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A History of the Nineteenth Century, Year by Year

Mulraj called upon the Sikhs to rise against the English


people of England, though the stirring events on the Continent were brought home to them by so many eminent refugees seeking shelter in their land, held the issues at stake too well settled by their own great revolution of 1649 to find a sufficient incentive for another such movement. The popularity of the young Queen doubtless contributed its share to the stability of the government. The renewed demonstrations of the Chartists in London were merely co-incident with the revolutionary demonstrations abroad. Still the influence of contemporaneous events in Europe was strong enough to frighten Parliament into passing an act which made the utterance of seditious speeches a felony. A popular insurrection in Tipperary, Ireland, was made the pretext for once more suspending the habeas corpus act in Ireland. By the end of July the revolt was put down. Its leaders, John Mitchell, O'Brien and others were apprehended and tried in court for high treason. They were sentenced to death, but the Queen mitigated their sentences to transportation. A calming effect on Ireland was produced by the personal visit of the young Queen and her royal consort to Ireland. When she held her court at Dublin in midsummer, the most poignant causes for discontent were lost sight of amid wild demonstrations of apparently universal loyalty. A constitution on home rule principles was proclaimed in West Australia. In South Africa, Sir Harry Smith, the Governor of Cape Colony, after his successful termination of a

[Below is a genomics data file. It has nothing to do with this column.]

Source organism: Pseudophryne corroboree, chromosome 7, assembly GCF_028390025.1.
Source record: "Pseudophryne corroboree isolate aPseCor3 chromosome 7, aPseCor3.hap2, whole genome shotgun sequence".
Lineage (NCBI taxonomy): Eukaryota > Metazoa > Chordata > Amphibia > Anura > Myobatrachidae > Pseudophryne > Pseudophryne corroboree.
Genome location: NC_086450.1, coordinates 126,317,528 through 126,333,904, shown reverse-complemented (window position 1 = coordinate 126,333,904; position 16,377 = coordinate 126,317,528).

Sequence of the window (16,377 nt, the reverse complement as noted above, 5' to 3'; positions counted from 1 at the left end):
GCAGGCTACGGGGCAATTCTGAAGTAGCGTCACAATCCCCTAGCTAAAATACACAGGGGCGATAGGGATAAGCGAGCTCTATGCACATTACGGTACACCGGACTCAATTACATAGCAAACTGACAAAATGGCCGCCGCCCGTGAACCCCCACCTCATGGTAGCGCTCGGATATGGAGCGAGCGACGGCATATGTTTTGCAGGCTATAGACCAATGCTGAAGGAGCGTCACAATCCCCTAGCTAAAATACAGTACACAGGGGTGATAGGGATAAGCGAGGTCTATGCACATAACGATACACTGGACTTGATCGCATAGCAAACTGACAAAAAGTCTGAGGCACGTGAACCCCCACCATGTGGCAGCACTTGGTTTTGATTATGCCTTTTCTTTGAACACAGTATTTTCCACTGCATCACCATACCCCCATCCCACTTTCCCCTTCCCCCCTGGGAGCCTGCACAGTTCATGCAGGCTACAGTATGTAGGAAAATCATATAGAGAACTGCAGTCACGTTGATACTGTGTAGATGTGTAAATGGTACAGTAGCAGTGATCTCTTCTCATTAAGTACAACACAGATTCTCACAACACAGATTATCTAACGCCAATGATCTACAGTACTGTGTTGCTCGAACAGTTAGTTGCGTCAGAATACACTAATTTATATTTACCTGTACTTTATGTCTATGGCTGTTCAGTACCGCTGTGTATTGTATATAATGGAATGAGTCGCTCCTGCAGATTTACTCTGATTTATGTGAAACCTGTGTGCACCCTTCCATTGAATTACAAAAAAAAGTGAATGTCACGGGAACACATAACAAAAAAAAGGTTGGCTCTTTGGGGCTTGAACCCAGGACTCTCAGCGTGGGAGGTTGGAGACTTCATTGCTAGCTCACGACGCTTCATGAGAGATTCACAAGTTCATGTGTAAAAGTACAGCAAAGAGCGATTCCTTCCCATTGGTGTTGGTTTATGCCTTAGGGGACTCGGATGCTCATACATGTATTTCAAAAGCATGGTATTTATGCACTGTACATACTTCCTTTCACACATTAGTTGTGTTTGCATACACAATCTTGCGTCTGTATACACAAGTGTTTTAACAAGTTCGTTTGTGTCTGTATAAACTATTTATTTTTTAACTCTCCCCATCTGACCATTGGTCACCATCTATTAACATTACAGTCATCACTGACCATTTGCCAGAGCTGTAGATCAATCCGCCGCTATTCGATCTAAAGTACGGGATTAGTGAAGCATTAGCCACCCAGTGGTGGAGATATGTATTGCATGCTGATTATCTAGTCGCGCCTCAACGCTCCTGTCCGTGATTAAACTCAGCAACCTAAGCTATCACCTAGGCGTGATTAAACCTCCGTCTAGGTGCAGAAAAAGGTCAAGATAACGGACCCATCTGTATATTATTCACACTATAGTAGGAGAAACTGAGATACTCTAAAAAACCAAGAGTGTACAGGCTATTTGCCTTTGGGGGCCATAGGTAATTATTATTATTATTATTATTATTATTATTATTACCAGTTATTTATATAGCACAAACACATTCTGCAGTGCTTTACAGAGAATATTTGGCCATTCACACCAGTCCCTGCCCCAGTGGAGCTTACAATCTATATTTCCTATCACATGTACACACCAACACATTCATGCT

fourth war with the Kaffirs, proclaimed the authority of Great Britain over the Orange River territory. The Boer settlers there under the leadership of Pretorius found themselves unable to maintain their independence. The adjoining lands of the Basutos were declared under British protectorate.

[Sidenote: Massacre of Multan]

[Sidenote: Punjab up in arms]

[Sidenote: Sikhs and Afghans join revolt]

Early in the year, Lord Dalhousie had relieved Lord Hardinge as Governor-General of India. Up to that time the British occupation of the Punjab had continued without material change. Now a new fiscal system was to be introduced there to settle up the arrears of Viceroy Mulraj of Multan. In April, Vance Agnew, a British commissioner, with a military escort of three hundred men, arrived at Multan to occupy the citadel as surety for these arrears. The British officers were admitted to the city, but as they emerged from the citadel they were attacked, and all the Englishmen were massacred. Mulraj called upon the Sikhs to rise against the English. A force of seven thousand British troops were sent against Multan. When they reached the city all the native troops turned against them. The whole of the Punjab revolted and a holy war was proclaimed against England. Lord Dalhousie rose to the occasion. As he left Bengal to go to the front he delivered a characteristic speech containing the historic declaration: "Unwarned by precedent, uninfluenced by example, the Sikh nation have called for war. On my word, sirs, they shall have it with vengeance!" The Sikh garrisons of Peshawar joined in the revolt, which was quickly taken up by the Afghans. George Lawrence, the British Resident there, was carried off as a prisoner. In the fort of Attock, Captain Herbert held out for a while, but in the end was forced to succumb. The first general engagement between Lord Gough and Sagr Singh at Ramluggar, late in the year, resulted in a drawn battle. On both sides reinforcements were hurried up wherewith to wage the coming year's campaign.

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